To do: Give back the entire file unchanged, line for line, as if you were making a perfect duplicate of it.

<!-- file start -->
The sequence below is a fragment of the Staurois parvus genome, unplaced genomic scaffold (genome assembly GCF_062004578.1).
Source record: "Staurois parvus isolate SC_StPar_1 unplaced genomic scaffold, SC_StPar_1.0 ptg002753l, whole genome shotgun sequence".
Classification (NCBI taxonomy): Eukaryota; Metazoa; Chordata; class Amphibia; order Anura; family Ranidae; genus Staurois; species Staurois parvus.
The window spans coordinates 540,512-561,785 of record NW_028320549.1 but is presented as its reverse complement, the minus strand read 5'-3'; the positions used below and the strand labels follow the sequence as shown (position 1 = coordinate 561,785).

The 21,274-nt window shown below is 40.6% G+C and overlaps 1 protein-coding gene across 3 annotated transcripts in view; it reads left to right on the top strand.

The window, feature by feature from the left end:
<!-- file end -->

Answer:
The sequence below is a fragment of the Staurois parvus genome, unplaced genomic scaffold (genome assembly GCF_062004578.1).
Source record: "Staurois parvus isolate SC_StPar_1 unplaced genomic scaffold, SC_StPar_1.0 ptg002753l, whole genome shotgun sequence".
Classification (NCBI taxonomy): Eukaryota; Metazoa; Chordata; class Amphibia; order Anura; family Ranidae; genus Staurois; species Staurois parvus.
The window spans coordinates 540,512-561,785 of record NW_028320549.1 but is presented as its reverse complement, the minus strand read 5'-3'; the positions used below and the strand labels follow the sequence as shown (position 1 = coordinate 561,785).

The 21,274-nt window shown below is 40.6% G+C and overlaps 1 protein-coding gene across 3 annotated transcripts in view; it reads left to right on the top strand.

The window, feature by feature from the left end: